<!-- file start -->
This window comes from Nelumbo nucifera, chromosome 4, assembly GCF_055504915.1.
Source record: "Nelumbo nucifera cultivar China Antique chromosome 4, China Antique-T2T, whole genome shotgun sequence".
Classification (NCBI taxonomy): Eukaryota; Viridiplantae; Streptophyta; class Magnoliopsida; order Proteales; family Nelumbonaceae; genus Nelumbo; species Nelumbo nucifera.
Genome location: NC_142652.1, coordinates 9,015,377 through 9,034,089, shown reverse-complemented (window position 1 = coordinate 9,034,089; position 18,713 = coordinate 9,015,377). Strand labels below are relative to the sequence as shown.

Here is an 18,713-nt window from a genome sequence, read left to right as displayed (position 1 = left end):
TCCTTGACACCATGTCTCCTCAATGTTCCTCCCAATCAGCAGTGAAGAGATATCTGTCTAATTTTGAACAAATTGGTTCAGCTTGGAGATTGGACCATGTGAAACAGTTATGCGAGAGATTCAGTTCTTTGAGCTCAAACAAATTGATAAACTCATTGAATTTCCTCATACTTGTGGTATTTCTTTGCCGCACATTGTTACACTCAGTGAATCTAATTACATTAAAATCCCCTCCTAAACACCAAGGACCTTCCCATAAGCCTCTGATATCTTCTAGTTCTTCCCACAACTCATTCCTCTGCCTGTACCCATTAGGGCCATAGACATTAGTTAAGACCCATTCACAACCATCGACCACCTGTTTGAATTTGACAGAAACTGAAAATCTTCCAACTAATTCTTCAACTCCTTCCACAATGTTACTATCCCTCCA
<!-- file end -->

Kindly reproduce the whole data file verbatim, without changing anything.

This window comes from Nelumbo nucifera, chromosome 4, assembly GCF_055504915.1.
Source record: "Nelumbo nucifera cultivar China Antique chromosome 4, China Antique-T2T, whole genome shotgun sequence".
Classification (NCBI taxonomy): Eukaryota; Viridiplantae; Streptophyta; class Magnoliopsida; order Proteales; family Nelumbonaceae; genus Nelumbo; species Nelumbo nucifera.
Genome location: NC_142652.1, coordinates 9,015,377 through 9,034,089, shown reverse-complemented (window position 1 = coordinate 9,034,089; position 18,713 = coordinate 9,015,377). Strand labels below are relative to the sequence as shown.

Here is an 18,713-nt window from a genome sequence, read left to right as displayed (position 1 = left end):
TCCTTGACACCATGTCTCCTCAATGTTCCTCCCAATCAGCAGTGAAGAGATATCTGTCTAATTTTGAACAAATTGGTTCAGCTTGGAGATTGGACCATGTGAAACAGTTATGCGAGAGATTCAGTTCTTTGAGCTCAAACAAATTGATAAACTCATTGAATTTCCTCATACTTGTGGTATTTCTTTGCCGCACATTGTTACACTCAGTGAATCTAATTACATTAAAATCCCCTCCTAAACACCAAGGACCTTCCCATAAGCCTCTGATATCTTCTAGTTCTTCCCACAACTCATTCCTCTGCCTGTACCCATTAGGGCCATAGACATTAGTTAAGACCCATTCACAACCATCGACCACCTGTTTGAATTTGACAGAAACTGAAAATCTTCCAACTAATTCTTCAACTCCTTCCACAATGTTACTATCCCTCCA